From: David B. Held (dheld_at_[hidden])
Date: 2002-05-16 12:17:34
"Peter Dimov" <pdimov_at_[hidden]> wrote in message
> What I had in mind was: I have a "basic" smart pointer, call it
> counted_ptr<T, A>. It exposes T as element_type and A as
> allocator_type. Now I want to make it throw exceptions on NULL
> dereference, so I wrap it in a checking layer:
> throw_on_null_dereference< counted_ptr<T, A> >. And
> array_access< throw_on_null_dereference< counted_ptr<T, A> > >
> would disable operator* and operator-> and provide operator
So if I understand correctly, each "refinement layer" would forward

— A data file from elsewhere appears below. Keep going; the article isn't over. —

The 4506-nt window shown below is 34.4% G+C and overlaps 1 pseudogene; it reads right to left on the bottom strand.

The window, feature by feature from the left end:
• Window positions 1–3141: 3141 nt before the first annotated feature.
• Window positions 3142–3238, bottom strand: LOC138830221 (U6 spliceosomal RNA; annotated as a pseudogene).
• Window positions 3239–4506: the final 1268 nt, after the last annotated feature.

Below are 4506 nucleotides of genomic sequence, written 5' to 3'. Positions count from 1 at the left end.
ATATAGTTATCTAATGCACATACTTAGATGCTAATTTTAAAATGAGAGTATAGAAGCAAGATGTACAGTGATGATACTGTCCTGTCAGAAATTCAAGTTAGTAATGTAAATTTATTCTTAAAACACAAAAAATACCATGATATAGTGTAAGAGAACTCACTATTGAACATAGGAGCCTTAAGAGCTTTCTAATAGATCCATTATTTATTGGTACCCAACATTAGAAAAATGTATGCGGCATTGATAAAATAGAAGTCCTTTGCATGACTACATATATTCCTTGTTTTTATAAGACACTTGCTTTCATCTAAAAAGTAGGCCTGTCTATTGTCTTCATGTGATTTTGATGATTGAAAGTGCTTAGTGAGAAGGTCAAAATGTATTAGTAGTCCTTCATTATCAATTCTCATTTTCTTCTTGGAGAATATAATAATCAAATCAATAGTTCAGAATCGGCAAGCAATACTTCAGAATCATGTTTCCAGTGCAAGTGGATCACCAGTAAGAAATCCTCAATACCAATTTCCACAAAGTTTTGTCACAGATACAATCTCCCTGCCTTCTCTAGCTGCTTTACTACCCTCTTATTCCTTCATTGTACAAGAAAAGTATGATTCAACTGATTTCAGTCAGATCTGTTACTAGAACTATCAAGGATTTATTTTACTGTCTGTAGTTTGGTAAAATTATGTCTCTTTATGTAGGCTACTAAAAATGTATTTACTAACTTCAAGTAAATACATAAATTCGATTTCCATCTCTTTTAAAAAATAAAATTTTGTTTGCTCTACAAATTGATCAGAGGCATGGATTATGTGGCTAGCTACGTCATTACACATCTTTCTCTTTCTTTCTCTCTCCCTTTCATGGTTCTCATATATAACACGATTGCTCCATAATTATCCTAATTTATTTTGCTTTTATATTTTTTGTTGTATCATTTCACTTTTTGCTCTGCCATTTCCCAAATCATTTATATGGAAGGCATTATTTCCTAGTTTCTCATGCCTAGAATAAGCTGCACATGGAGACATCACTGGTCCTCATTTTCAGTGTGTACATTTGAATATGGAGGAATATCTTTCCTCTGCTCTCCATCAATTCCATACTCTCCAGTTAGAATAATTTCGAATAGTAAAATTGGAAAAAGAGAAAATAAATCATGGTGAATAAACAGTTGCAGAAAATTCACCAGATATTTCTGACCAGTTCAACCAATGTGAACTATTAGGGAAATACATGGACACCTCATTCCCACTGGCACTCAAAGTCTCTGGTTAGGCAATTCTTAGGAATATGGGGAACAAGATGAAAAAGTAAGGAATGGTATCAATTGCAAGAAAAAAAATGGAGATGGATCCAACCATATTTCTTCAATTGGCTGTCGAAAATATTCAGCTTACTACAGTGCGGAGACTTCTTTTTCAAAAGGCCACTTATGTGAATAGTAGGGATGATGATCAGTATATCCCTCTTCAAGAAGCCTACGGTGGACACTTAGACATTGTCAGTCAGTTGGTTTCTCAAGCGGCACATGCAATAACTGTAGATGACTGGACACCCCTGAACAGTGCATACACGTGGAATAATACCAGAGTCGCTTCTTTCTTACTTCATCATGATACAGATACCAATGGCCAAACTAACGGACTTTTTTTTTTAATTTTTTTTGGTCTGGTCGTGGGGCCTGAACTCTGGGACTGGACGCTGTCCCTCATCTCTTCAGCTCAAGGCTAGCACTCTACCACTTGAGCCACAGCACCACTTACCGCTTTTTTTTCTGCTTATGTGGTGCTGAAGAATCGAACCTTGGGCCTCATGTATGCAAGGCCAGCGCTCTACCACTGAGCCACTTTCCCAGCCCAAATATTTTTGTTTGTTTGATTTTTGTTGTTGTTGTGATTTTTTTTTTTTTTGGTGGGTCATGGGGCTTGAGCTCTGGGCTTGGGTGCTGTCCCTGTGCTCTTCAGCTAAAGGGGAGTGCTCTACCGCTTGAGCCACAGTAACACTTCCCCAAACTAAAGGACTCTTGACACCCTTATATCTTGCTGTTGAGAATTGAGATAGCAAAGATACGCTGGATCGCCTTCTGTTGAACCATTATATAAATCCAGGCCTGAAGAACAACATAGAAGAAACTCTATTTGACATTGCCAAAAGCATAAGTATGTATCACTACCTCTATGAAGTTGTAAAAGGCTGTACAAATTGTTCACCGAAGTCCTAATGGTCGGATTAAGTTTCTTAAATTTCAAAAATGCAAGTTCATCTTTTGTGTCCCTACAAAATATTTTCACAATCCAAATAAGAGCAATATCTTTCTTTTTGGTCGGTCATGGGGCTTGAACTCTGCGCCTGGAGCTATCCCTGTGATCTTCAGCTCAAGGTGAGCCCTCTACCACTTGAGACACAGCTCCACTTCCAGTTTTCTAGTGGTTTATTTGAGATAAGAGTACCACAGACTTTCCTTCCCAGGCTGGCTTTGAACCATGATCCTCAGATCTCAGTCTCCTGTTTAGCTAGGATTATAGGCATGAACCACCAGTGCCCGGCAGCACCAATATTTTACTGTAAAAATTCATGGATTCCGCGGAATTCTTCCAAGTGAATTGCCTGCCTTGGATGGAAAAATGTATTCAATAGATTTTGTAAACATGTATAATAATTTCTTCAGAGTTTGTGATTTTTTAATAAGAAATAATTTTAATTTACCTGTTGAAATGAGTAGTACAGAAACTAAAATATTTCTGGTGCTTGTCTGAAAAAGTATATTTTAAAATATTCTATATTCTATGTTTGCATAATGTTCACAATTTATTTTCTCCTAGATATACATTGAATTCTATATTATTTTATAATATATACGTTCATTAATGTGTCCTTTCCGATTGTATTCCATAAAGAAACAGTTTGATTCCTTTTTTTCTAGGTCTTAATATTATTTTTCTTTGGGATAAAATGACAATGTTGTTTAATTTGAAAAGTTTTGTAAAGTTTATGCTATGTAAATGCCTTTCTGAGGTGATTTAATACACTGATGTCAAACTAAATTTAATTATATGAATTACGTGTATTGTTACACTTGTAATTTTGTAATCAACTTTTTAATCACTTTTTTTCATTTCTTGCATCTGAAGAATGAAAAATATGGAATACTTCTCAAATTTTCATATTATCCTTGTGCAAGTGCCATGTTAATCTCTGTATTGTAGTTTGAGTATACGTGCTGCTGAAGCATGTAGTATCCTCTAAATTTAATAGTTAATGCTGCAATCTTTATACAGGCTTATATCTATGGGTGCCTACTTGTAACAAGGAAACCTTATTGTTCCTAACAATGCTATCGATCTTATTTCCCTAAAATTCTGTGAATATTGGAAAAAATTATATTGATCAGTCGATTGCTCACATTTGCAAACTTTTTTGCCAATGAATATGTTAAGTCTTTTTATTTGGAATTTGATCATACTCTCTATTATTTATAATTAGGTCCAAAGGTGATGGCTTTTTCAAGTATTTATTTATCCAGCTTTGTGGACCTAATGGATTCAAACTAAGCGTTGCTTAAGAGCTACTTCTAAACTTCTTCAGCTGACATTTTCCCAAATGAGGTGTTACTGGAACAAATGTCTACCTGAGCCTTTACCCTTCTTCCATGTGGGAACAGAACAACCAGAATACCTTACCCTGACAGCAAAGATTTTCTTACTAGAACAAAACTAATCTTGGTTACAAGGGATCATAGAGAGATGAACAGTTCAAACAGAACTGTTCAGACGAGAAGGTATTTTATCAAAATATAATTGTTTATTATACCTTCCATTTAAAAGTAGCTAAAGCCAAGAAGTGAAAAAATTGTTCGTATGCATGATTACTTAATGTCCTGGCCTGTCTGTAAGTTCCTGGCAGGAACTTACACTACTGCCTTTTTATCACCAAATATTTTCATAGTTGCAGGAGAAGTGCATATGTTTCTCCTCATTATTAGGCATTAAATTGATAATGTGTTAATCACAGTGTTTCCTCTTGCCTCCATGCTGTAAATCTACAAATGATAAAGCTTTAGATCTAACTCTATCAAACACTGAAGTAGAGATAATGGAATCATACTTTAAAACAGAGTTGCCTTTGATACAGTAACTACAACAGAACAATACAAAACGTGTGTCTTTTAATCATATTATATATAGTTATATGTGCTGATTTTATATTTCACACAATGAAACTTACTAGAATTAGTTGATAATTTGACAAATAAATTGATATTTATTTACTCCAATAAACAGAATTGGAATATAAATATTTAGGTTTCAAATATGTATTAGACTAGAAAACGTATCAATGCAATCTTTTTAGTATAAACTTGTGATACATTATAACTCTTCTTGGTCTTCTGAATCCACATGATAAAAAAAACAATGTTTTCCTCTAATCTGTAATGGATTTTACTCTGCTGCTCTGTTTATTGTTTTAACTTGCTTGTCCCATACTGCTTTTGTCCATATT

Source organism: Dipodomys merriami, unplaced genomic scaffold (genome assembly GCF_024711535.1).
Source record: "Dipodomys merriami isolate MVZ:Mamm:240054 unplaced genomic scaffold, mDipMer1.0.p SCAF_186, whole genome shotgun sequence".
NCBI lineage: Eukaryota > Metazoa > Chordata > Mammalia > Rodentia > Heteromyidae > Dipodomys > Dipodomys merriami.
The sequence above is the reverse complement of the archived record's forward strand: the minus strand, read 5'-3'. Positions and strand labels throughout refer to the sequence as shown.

the interface of the previous layer, and add its own changes as
necessary? So throw_on_null_dereference<> would call
counted_ptr::operator*(), but do a check first? If I understand
correctly, this puts the main smart pointer class at the top of the
inheritance hierarchy instead of the bottom. The interesting
feature is that it puts a whole new twist on optional policies.
The default policies are built into the basic pointer, but instead
of being the most common policies, are probably going to be
the simplest policies (no check, disallow conversion, etc.).
I guess the only issue I have with this design is the nesting penalty.
This might not be an issue, since you would hope that most calls
get inlined; but it seems like it could be a problem in some cases.
Maybe I'll try to write an implementation when I get caught up
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